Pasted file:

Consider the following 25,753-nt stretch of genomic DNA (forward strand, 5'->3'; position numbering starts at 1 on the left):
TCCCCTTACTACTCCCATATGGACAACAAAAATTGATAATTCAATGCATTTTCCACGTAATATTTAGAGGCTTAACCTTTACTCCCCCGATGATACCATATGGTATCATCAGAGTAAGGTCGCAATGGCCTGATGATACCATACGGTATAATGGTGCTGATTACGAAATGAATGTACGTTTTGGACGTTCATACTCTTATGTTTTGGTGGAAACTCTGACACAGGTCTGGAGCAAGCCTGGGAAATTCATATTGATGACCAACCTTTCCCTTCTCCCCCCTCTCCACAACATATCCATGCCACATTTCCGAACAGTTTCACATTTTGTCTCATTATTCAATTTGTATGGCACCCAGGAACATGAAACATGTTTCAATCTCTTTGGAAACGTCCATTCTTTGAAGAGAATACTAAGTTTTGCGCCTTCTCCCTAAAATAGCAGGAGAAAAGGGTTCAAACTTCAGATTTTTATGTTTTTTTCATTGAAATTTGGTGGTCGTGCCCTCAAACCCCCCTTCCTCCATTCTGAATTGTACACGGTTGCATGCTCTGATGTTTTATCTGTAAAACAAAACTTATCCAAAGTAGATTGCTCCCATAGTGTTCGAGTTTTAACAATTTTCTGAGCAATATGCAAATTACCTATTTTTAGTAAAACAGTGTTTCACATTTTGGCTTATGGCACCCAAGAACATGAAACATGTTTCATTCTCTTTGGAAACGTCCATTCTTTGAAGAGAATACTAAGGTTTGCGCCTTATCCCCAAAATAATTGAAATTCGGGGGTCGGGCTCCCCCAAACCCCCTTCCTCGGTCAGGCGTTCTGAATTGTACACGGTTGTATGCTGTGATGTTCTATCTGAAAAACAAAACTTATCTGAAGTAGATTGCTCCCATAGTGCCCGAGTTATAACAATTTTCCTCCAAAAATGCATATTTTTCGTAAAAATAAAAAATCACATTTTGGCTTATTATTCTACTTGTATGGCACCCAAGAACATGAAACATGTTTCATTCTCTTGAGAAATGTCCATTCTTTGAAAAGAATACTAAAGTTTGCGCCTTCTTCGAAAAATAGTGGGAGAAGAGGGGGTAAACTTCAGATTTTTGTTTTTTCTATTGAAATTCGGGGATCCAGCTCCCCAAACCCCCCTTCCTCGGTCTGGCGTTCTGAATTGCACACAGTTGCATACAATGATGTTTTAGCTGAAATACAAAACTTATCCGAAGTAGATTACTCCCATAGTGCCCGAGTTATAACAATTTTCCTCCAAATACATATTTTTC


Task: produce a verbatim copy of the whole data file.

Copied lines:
Consider the following 25,753-nt stretch of genomic DNA (forward strand, 5'->3'; position numbering starts at 1 on the left):
TCCCCTTACTACTCCCATATGGACAACAAAAATTGATAATTCAATGCATTTTCCACGTAATATTTAGAGGCTTAACCTTTACTCCCCCGATGATACCATATGGTATCATCAGAGTAAGGTCGCAATGGCCTGATGATACCATACGGTATAATGGTGCTGATTACGAAATGAATGTACGTTTTGGACGTTCATACTCTTATGTTTTGGTGGAAACTCTGACACAGGTCTGGAGCAAGCCTGGGAAATTCATATTGATGACCAACCTTTCCCTTCTCCCCCCTCTCCACAACATATCCATGCCACATTTCCGAACAGTTTCACATTTTGTCTCATTATTCAATTTGTATGGCACCCAGGAACATGAAACATGTTTCAATCTCTTTGGAAACGTCCATTCTTTGAAGAGAATACTAAGTTTTGCGCCTTCTCCCTAAAATAGCAGGAGAAAAGGGTTCAAACTTCAGATTTTTATGTTTTTTTCATTGAAATTTGGTGGTCGTGCCCTCAAACCCCCCTTCCTCCATTCTGAATTGTACACGGTTGCATGCTCTGATGTTTTATCTGTAAAACAAAACTTATCCAAAGTAGATTGCTCCCATAGTGTTCGAGTTTTAACAATTTTCTGAGCAATATGCAAATTACCTATTTTTAGTAAAACAGTGTTTCACATTTTGGCTTATGGCACCCAAGAACATGAAACATGTTTCATTCTCTTTGGAAACGTCCATTCTTTGAAGAGAATACTAAGGTTTGCGCCTTATCCCCAAAATAATTGAAATTCGGGGGTCGGGCTCCCCCAAACCCCCTTCCTCGGTCAGGCGTTCTGAATTGTACACGGTTGTATGCTGTGATGTTCTATCTGAAAAACAAAACTTATCTGAAGTAGATTGCTCCCATAGTGCCCGAGTTATAACAATTTTCCTCCAAAAATGCATATTTTTCGTAAAAATAAAAAATCACATTTTGGCTTATTATTCTACTTGTATGGCACCCAAGAACATGAAACATGTTTCATTCTCTTGAGAAATGTCCATTCTTTGAAAAGAATACTAAAGTTTGCGCCTTCTTCGAAAAATAGTGGGAGAAGAGGGGGTAAACTTCAGATTTTTGTTTTTTCTATTGAAATTCGGGGATCCAGCTCCCCAAACCCCCCTTCCTCGGTCTGGCGTTCTGAATTGCACACAGTTGCATACAATGATGTTTTAGCTGAAATACAAAACTTATCCGAAGTAGATTACTCCCATAGTGCCCGAGTTATAACAATTTTCCTCCAAATACATATTTTTC